There’s also the potential of sequestered CO2 using Carbon Capture, Utilization and Storage (CCUS) pipelines that, when combined with renewable energy (hydrogen), can produce renewable methane to heat homes and power businesses. It’s one of the main areas the company is currently investing in as it powers toward its carbon reduction goals.
A wide open frontier
From a base of two original bioproducts, the company has developed a portfolio of 13 different bioproducts, many of them new to the industry. This includes the production of renewable CO2 for commercial use.
“Today we are the fastest growing CO2 company in America,” he says. The uses for POET’s captured CO2 include flash freezing of meats and frozen foods, fire suppression and carbonation of sodas and beer.
Biotechnology, he enthuses, is a wide open frontier.
Today we are the fastest growing CO2 company in America.
“When I got into this industry, it was nearly untapped,” he says. “So the opportunity was almost endless.”
A team of 65 full-time researchers are continually developing technology. A 15,000 square-foot laboratory, a bench scale facility, as well as two pilot plants (one for starch, one for cellulose), provide research and development for its 33 bioprocessing plants.
“We have worked hard to do many things,” he says. “We discovered and implemented raw starch hydrolysis, converting starch to glucose without using heat. We also have one plant that gets a significant portion of its energy from landfill gas and wood waste. We don’t release any wastewater from our plants; we also co-generate by taking process steam and running it through steam turbines to produce electricity.”
Not Going Anywhere
Despite cars being converted to batteries, Broin says the need for liquid fuels isn’t dissipating anytime soon.
“Cars and trucks with internal combustion engines aren’t going anywhere, and they should be run on low-carbon biofuel blends. In addition, there is a wide range of heavy-duty vehicles that will likely need to run on liquid fuel for decades.”
There are also other modes of transport to consider, such as ships, trains and airplanes.
“Bioethanol can be converted to sustainable aviation fuel, or SAF,” he continues. “I truly believe we will need clean, sustainable fuels in the future, so producing them — and even more of them as crop yields grow around the world — is going to be a good thing for the sustainability of the planet.”
A return to our roots
One of the key pillars of POET’s growth, Broin says, has been its location, surrounded by corn crops in the American Midwest.
“It’s critical that we’re located in the Corn Belt, where the raw material is,” he says.
The company has 33 bioprocessing facilities across Iowa, South Dakota, Michigan, Nebraska, Minnesota, Ohio, Indiana and Missouri, and corporate offices in Sioux Falls, South Dakota and Wichita, Kansas.
As well as being close to the raw material for its bioethanol, the feed that is manufactured as a byproduct can be sold back to the animals that graze the fertile soils of the region.
Biotechnology now allows us to take the starch and cellulose from crops and convert them into almost everything we get from a barrel of oil.
“In addition, the crops are taking in the carbon dioxide that’s created from the production and burning of bioethanol for fuel,” he adds. “One hundred percent of it goes back into next year’s corn plant, so even the emissions are renewable.”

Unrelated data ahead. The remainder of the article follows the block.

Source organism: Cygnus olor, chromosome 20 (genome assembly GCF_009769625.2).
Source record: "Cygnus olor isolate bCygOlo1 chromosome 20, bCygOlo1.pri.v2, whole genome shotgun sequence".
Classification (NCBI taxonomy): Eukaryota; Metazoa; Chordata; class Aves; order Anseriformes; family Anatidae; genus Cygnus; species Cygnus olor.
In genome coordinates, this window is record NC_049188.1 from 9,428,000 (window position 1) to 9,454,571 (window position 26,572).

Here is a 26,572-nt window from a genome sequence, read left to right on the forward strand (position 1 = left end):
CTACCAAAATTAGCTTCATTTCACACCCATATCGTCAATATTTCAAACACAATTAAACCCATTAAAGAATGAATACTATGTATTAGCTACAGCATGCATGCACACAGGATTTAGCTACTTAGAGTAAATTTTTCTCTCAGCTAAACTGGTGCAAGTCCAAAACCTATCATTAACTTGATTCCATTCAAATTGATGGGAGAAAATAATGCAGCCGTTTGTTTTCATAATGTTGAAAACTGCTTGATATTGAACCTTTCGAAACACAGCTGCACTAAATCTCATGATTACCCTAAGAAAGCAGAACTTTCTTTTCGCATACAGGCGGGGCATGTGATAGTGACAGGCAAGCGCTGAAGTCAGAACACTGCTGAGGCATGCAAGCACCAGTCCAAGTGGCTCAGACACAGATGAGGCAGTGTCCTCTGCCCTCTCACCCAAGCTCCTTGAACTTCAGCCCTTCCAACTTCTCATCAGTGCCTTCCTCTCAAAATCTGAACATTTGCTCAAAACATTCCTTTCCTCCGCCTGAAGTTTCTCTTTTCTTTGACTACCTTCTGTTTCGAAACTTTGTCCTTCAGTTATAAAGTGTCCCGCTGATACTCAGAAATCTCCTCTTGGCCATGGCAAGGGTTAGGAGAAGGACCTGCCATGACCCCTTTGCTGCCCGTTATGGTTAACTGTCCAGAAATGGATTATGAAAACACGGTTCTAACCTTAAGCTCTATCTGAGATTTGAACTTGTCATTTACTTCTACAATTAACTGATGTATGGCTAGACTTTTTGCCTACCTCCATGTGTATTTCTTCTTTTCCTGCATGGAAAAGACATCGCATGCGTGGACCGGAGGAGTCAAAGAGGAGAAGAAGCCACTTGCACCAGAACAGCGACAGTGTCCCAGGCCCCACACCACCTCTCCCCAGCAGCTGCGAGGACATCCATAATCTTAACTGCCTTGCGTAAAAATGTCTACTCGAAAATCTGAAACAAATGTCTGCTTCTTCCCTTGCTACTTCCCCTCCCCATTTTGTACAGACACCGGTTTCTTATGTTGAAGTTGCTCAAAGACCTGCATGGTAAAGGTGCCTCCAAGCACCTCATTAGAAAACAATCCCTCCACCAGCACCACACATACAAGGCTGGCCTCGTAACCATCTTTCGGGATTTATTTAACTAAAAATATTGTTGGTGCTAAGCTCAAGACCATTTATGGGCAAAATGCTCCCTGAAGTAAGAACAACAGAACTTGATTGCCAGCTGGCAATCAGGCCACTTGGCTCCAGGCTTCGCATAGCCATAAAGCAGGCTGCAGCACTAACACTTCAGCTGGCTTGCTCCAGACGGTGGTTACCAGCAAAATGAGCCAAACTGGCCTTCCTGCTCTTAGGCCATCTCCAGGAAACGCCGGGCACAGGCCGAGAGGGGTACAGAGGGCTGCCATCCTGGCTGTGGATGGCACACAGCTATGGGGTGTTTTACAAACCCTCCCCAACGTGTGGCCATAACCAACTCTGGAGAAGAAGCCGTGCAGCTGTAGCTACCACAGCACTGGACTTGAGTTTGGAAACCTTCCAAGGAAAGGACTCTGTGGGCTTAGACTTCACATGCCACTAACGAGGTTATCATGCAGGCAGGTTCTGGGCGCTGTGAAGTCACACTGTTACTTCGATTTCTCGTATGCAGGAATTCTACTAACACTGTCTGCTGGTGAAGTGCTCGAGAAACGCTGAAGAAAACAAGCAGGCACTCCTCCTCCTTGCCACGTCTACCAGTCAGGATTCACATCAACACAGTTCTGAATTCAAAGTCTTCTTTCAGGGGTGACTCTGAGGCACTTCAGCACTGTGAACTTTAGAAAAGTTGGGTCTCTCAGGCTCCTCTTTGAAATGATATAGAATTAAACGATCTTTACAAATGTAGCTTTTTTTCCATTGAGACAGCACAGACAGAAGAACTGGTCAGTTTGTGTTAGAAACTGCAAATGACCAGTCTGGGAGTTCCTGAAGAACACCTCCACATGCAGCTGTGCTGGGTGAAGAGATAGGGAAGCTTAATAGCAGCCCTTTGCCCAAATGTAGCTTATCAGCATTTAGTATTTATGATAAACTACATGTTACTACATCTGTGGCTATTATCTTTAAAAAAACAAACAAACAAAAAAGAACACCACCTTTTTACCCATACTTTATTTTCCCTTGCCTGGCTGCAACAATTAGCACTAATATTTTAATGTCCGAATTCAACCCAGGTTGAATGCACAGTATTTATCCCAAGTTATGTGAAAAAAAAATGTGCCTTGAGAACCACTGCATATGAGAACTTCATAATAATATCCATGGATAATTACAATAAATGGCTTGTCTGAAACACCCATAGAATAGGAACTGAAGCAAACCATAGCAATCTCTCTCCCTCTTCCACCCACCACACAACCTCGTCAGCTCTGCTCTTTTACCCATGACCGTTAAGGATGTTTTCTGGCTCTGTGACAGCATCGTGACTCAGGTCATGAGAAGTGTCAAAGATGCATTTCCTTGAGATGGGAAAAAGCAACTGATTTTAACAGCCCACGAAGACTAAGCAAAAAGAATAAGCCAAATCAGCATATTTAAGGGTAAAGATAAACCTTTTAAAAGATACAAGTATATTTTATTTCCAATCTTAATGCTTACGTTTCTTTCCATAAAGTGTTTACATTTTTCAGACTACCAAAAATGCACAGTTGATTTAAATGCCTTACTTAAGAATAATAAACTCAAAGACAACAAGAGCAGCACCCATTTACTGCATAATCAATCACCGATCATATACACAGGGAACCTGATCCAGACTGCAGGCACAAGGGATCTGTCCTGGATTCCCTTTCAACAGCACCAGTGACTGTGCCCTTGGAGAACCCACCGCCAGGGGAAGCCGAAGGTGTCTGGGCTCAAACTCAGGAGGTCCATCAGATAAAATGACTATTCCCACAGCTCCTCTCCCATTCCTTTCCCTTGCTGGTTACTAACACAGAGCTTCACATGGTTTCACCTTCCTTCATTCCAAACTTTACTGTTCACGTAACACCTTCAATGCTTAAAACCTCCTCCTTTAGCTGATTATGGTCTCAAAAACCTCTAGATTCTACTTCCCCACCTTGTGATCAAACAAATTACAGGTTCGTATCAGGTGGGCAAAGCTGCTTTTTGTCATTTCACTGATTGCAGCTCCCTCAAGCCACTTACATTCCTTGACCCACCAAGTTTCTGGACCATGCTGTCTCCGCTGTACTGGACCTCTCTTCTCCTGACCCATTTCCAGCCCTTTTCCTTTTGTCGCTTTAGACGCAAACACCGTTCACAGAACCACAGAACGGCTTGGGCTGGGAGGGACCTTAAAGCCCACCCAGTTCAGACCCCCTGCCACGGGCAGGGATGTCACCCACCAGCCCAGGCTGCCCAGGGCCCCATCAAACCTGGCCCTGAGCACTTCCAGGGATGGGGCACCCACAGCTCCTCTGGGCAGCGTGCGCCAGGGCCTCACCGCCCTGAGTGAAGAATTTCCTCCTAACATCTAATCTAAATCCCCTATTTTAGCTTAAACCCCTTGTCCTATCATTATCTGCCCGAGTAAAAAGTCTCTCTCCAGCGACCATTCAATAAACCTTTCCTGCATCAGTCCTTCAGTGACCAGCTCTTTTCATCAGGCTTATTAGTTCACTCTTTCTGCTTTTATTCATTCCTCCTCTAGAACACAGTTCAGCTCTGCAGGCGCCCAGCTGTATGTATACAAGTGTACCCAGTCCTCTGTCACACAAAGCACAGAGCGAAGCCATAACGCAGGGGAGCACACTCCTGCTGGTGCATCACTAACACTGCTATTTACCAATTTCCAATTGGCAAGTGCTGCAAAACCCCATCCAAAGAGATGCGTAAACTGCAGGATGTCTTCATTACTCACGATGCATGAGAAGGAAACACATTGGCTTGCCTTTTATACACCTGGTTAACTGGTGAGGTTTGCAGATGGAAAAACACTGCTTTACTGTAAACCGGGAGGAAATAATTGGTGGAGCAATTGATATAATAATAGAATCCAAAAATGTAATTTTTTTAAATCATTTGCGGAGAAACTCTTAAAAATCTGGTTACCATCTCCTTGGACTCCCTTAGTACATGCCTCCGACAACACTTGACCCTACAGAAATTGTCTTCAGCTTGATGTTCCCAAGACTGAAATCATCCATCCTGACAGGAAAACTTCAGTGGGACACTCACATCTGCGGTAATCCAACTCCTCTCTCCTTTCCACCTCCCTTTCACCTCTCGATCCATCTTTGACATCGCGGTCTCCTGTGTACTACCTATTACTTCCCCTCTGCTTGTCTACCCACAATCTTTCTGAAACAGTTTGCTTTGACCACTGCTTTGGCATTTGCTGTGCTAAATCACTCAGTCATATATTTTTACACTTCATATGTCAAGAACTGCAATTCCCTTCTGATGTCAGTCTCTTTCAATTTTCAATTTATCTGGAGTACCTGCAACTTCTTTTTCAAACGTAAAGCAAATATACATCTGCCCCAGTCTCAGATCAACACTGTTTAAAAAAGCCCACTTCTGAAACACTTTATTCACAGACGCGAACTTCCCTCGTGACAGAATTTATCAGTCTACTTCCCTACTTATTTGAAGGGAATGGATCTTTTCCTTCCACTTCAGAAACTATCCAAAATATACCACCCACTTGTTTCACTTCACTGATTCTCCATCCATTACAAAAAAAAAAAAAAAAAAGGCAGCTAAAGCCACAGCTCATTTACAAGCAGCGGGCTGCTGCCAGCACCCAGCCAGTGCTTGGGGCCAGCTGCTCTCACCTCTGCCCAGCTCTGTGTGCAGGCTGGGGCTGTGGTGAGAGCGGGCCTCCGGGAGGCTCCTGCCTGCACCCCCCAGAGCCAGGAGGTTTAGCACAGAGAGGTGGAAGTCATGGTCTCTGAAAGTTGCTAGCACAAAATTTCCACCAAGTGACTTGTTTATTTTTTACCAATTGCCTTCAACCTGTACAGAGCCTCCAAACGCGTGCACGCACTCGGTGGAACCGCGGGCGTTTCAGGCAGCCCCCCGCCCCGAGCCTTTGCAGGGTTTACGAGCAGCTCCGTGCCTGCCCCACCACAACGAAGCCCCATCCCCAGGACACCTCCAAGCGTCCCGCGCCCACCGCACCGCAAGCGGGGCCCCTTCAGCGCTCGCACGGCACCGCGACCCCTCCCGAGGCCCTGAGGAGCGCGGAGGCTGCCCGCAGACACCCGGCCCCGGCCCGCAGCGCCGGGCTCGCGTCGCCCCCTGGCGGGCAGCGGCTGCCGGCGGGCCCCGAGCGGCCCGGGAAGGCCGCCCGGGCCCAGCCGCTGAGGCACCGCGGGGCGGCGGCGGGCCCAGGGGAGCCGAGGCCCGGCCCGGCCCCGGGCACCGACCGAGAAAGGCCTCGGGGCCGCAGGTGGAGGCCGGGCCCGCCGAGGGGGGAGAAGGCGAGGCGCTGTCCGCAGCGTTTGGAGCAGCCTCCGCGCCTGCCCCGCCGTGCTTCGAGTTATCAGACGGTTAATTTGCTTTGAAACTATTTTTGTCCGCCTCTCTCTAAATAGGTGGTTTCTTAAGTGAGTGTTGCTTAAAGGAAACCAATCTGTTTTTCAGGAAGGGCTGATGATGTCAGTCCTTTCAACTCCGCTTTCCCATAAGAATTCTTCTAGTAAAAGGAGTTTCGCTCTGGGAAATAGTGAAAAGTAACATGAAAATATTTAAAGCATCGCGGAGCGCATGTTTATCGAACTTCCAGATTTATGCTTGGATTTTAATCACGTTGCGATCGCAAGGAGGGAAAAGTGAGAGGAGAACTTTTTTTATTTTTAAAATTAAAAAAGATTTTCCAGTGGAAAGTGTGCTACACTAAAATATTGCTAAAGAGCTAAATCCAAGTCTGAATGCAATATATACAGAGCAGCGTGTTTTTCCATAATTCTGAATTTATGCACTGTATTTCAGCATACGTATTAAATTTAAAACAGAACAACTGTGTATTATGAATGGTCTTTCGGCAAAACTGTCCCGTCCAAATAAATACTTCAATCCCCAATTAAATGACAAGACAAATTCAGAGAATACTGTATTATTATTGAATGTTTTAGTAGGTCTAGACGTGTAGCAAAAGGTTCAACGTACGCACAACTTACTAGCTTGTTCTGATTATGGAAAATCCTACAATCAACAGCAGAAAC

Broin says it’s been a powerful lesson to see how the Earth was designed to deal with carbon.
“When we started pulling 50 million years of oil out of the ground in a hundred years, we ran into a problem,” he says. And the realization has made him resolute about the next steps in the face of climate change.
“We need to return to our roots,” he says. “We need to go back to the way we used to do things. Biotechnology now allows us to take the starch and cellulose from crops and convert them into almost everything we get from a barrel of oil.
Power of sun, soil and seed
In its sustainability report, Broin asserts the company’s belief in the power of agriculture to play a key role in solving global challenges by embracing the Earth’s inherent rhythm and harvesting energy from its surface.
“We believe in a world where farmers are the creators and innovators are the heroes,” he wrote. “Just as a poet turns ordinary words into extraordinary prose, we will continue to use the simple gifts God has provided — the sun, the soil and the seed — to cultivate a better world for generations to come.”
There is, he says, tremendous opportunity in the power of the sun, the soil and the seed — “to create the energy and many other products we need as a society.” The possibility to power the world from the surface of the Earth actually exists, and Broin argues that the agricultural potential of the world is virtually untapped.
“God gave us the most efficient solar panel that will ever exist: the leaf,” he explains. “And he also gave us the greatest battery ever created: seeds and biomass. If you keep them dry, you can store that energy indefinitely.”
The tools exist — as does underutilized land around the globe where production capacity can more than double in one or two years with the right technology.
I think the biggest difference will come when we decide we’re going to grow our way out of climate change.
“That will create much larger volumes of crops and biomass that can become the building blocks of energy that is in sync with nature,” he says.
What’s the best piece of advice that Broin has ever received during his career?
“I had a marketing professor who once told me that everything in life is a sale — even convincing your wife to marry you,” he says with a laugh.
“I think I have always had a natural vision for the future, to see a bit of what’s coming next. But I’ve had to sell that to everyone around me.
“So I’ve spent my life convincing investors, my employees, the industry, legislators and everyone around me of what I see. Sell, sell, sell what you believe in. And that is what I’ve done, and that has led POET to some great success.”
Rather than being fearful of what the future holds, Broin is full of hope.
“There is no reason to fear the future if you understand the opportunity agriculture holds for the planet.”